The Depth vs. Breadth Challenge – Assessing Pupil Knowledge in the New Curriculum

At the BETT show this year, Rising Stars and Classroom Monitor joined forces to assemble a panel of experts to discuss the New Curriculum, Mastery and its implications on Assessment.

The debate was chaired by Chris Scarth, Commercial Director of Classroom Monitor and the panel was made up of:

Ed Walsh: Lead consultant for science at Cornwall Learning

Shareen Mayers: Primary English Adviser for Sutton Improvement and Support services

Ben Fuller: Joint Lead Assessment adviser at Herts for Learning Ltd,. Former primary school teacher and local authority adviser for assessment.

Tanya Parker: who has worked as a consultant at a number of different education technology companies including Classroom Monitor and was a primary teacher with responsibility for assessment and maths.

Some sizeable issues were dissected during the debate and our panel offered some really interesting and practical perspectives on how teachers can approach mastery and assessment in a world free from levels.

The first point of discussion was around the depth vs breadth debate. Chris Scarth questioned whether focusing on fewer things in greater depth was intrinsically linked to mastery.

Ben suggested that finding a balance between the two could be a more useful way of approaching mastery, commenting: I would say that in really good schools teachers always go for depth and breadth, helping students take knowledge and applying it in a range of different contexts.”

The conversation then moved on to question whether mastery could lead to repetitive teaching. However, Shareen offered a positive and practical approach that would avoid this pitfall, suggesting that teachers could approach one concept in a variety of ways. She illustrated her point with capital letters; while middle ability children can write using capital letters, applying them in different contexts, for example in names, places and with reference to people, implies mastery. The key point, she stressed, is applying knowledge in a variety of contexts and this avoids repetitive teaching.

Chris then focused the debate on assessment and questioned whether more assessment is indeed better than less.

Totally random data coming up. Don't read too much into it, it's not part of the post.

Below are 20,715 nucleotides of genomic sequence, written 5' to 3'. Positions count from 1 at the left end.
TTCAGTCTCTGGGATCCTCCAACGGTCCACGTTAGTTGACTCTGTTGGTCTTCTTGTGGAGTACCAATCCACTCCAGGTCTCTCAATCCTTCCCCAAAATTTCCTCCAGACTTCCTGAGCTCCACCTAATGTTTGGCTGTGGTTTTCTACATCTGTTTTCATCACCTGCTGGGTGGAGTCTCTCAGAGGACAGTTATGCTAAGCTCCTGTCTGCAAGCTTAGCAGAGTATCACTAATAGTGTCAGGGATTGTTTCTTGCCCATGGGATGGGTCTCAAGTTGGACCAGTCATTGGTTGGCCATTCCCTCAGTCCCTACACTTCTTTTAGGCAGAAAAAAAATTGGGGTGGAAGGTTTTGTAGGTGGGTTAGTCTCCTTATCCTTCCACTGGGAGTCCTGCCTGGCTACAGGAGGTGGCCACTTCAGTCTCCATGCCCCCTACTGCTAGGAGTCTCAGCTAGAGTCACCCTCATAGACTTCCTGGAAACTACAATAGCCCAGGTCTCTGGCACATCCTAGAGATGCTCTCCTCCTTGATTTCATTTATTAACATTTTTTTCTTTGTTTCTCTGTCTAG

Ben dismantled the assumptions surrounding the idea of assessment, commenting that "assessment is actually something that you’re doing every minute of every day anyway."

Similarly Tanya stressed the importance of ongoing formative assessment and teachers being aware not just of what pupils write down, but what they say, their questioning skills and how they interact with their peers and their teachers. The panel agreed that the notion of more assessment therefore, is not possible as teachers are assessing and making judgements on pupil progress all the time.

Chris then focused on the issue of life after levels and the concerns that many teachers have regarding how to benchmark progress without nationally agreed levels.

Ed highlighted that the new programmes of study offer a clear guide as to what the expected learning outcomes are.

However, aside from this guidance, Ed found that the removal of levels actually offers greater autonomy for teachers over how they assess their pupils.

He commented: "There’s a real opportunity here for us to re-own the process and the purpose of assessment." He said that while assessment has multiple uses for multiple people – e.g. parents, Ofsted, and teachers themselves, the important thing at the moment is to re-define the purpose of assessment and make it work for teachers and pupils as a method to improve learning outcomes.

The debate drew to a close on this optimistic point with teachers at the heart of an exciting opportunity to shape the way students learn and are assessed. Rising Stars would like to thank the panel along with Classroom Monitor for making the debate so thought-provoking. We hope teachers find our panel’s thoughts useful in moving forward with assessment.



bett, key stage 1, key stage 2

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